Ever wonder what happens after you dispose of your empty body wash or facial scrub containers? Those same products are landing in the Great Lakes and polluting our environment. Dr. Sherri Mason, a professor at SUNY Fredonia and our previous IWA expert, has now lead the charge on the study of higher levels of microplastics in Lake Erie.
Microplastics are small particles that are added to personal care items to give them an abrasive property. They can be found in your toothpaste, deodorants, body washes, hand cleansers and facial scrubs. In summer 2012, in collaboration with the 5 Gyres Institute, Mason recorded the plastic content of Lake Huron, Lake Erie and Lake Superior and discovered that Lake Erie had higher concentrations of microplastics than any other body of water on Earth, with concentrations exceeding data collected in the Great Pacific Garbage Patch. Alarming levels were also present in Lakes Huron and Superior.
Nineteen students and two instructors from Alfred State’s electrical construction and maintenance electrician program headed to Washington, D.C. this October to complete the largest phase of what has been a five-year project to help the U.S. National Arboretum meet its sustainability goals. Their mission: to install a 15 kilowatt photo voltaic system.
The new solar energy system is just one part of a long-term plan to update and improve the arboretum grounds while educating the public about renewable energy technology. The 446-acre facility operated by the Agriculture Research Service in Washington, D.C., is the principal intramural scientific research agency of the USDA. This particular phase will supply power to the arboretum to offset electricity costs associated with the facility’s bonsai displays.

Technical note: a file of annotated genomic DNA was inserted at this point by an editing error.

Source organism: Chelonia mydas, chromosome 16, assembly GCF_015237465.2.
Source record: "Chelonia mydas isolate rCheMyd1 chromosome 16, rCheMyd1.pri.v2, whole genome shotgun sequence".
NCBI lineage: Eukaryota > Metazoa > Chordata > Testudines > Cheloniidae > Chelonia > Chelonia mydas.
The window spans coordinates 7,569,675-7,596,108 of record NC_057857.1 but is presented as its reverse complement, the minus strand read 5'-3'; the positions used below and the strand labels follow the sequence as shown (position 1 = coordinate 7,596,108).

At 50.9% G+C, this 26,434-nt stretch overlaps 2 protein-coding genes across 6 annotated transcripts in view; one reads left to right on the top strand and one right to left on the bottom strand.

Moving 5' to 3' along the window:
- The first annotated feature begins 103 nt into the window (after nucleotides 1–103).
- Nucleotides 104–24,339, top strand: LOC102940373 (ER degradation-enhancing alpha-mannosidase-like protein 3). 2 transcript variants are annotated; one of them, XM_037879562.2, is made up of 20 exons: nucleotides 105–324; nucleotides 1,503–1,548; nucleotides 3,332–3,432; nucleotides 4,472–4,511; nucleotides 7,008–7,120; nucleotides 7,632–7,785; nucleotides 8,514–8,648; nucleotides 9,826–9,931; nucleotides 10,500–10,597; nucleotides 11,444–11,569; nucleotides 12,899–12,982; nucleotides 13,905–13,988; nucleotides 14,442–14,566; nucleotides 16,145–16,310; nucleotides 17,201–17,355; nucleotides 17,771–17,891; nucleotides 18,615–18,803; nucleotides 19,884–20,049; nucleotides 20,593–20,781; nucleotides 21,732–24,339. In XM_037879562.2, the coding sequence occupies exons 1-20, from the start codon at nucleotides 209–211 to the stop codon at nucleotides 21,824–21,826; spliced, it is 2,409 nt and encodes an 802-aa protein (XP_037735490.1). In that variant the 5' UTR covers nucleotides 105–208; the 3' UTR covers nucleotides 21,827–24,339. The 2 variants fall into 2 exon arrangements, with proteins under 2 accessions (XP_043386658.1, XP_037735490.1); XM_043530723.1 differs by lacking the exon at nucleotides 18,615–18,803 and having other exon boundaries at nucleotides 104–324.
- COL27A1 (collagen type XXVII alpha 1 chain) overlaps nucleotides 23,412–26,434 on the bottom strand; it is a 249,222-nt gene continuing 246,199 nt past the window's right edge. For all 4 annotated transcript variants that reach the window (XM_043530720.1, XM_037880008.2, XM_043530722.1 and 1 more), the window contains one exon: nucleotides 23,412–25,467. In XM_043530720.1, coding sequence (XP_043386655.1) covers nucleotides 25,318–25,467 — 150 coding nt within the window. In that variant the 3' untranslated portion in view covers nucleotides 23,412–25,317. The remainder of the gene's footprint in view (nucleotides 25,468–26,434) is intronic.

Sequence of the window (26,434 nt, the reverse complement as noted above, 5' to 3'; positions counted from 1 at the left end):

Interview With A is a video series where we talk with real SUNY students and faculty on their experience, achievements, and research at any of SUNY’s 64 campuses in New York State.
We chat here with SUNY Fredonia‘s Dr. Sherri Mason, Associate Professor of Chemistry, who has conducted extensive and ongoing research into pollution in the Great Lakes. In collaboration with the 5 Gyres Institute, SUNY Fredonia, with Dr. Mason, conducted the first-ever analysis of plastics pollution in the bodies of water. The team found alarmingly high plastic particles within the Great Lakes and Dr. Mason addresses why that matters in this IWA.
Watch the interview below and join the conversation on Twitter with @SUNY using #IWA!
If you are an outdoors person, or you are not, you’ve probably seen signs and awareness advertisements telling you “Don’t Move Firewood”. This campaign is state law — enforced by the Department of Environmental Conservation, among other organizations — and for a reason: to protect unaffected forestry from the ulta-destructive Emerald Ash Borer. Scientists say that it’s destroyed millions of trees and transformed ecosystems across the Northeast. But why?
Name: Melissa Fierke, MS, Ph. D
Capacity: Assistant Professor of Forest Entomology
Campus: SUNY College of Environmental Science and Forestry
Research: Focuses on invasive species, especially the Emerald Ash Borer. Dr. Fierke’s studies bring attention to the insect inside affected areas, like Western New York and the Southern Tier, and how to avoid further penetration into the delicate Adirondack Mountain region.
Read Dr. Fierke’s complete professional profile.
Q: Why is the threat of the Emerald Ash Borer so important in New York State?
This year’s Brewers Association Craft Brewers Conference (CBC) & Brew Expo America featured a presentation about an anaerobic digester system coordinated by the SUNY College of Environmental Science and Forestry (SUNY-ESF).
Jim Kuhr, brewmaster and director of brewery operations at the at the F.X. Matt Brewing Company, outlined the process and benefits of the system that removes 80 percent of the organics from the Utica brewery’s wastewater and generates up to 40 percent of the facility’s electricity.